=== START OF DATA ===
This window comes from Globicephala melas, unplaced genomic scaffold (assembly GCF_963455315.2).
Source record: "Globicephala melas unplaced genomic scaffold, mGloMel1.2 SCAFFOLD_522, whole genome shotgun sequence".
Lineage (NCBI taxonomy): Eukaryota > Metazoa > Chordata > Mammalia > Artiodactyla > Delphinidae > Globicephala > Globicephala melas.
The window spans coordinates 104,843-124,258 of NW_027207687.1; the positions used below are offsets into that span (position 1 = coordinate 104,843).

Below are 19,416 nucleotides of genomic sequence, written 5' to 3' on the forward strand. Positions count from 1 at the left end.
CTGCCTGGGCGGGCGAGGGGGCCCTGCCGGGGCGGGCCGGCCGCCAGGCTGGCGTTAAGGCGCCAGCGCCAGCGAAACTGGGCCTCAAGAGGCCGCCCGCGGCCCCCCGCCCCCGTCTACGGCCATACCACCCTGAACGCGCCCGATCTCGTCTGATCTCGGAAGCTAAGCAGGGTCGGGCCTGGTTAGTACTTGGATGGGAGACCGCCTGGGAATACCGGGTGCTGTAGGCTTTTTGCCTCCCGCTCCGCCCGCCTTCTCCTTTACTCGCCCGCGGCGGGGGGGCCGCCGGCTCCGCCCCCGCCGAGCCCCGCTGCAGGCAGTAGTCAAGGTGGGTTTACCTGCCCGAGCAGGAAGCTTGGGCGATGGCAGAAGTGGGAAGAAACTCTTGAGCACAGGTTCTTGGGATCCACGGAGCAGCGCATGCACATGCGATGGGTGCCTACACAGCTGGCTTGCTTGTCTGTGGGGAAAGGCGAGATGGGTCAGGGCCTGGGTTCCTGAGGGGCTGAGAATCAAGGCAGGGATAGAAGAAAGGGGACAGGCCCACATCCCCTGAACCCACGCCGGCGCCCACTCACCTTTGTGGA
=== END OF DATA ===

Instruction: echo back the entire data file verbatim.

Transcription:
This window comes from Globicephala melas, unplaced genomic scaffold (assembly GCF_963455315.2).
Source record: "Globicephala melas unplaced genomic scaffold, mGloMel1.2 SCAFFOLD_522, whole genome shotgun sequence".
Lineage (NCBI taxonomy): Eukaryota > Metazoa > Chordata > Mammalia > Artiodactyla > Delphinidae > Globicephala > Globicephala melas.
The window spans coordinates 104,843-124,258 of NW_027207687.1; the positions used below are offsets into that span (position 1 = coordinate 104,843).

Below are 19,416 nucleotides of genomic sequence, written 5' to 3' on the forward strand. Positions count from 1 at the left end.
CTGCCTGGGCGGGCGAGGGGGCCCTGCCGGGGCGGGCCGGCCGCCAGGCTGGCGTTAAGGCGCCAGCGCCAGCGAAACTGGGCCTCAAGAGGCCGCCCGCGGCCCCCCGCCCCCGTCTACGGCCATACCACCCTGAACGCGCCCGATCTCGTCTGATCTCGGAAGCTAAGCAGGGTCGGGCCTGGTTAGTACTTGGATGGGAGACCGCCTGGGAATACCGGGTGCTGTAGGCTTTTTGCCTCCCGCTCCGCCCGCCTTCTCCTTTACTCGCCCGCGGCGGGGGGGCCGCCGGCTCCGCCCCCGCCGAGCCCCGCTGCAGGCAGTAGTCAAGGTGGGTTTACCTGCCCGAGCAGGAAGCTTGGGCGATGGCAGAAGTGGGAAGAAACTCTTGAGCACAGGTTCTTGGGATCCACGGAGCAGCGCATGCACATGCGATGGGTGCCTACACAGCTGGCTTGCTTGTCTGTGGGGAAAGGCGAGATGGGTCAGGGCCTGGGTTCCTGAGGGGCTGAGAATCAAGGCAGGGATAGAAGAAAGGGGACAGGCCCACATCCCCTGAACCCACGCCGGCGCCCACTCACCTTTGTGGA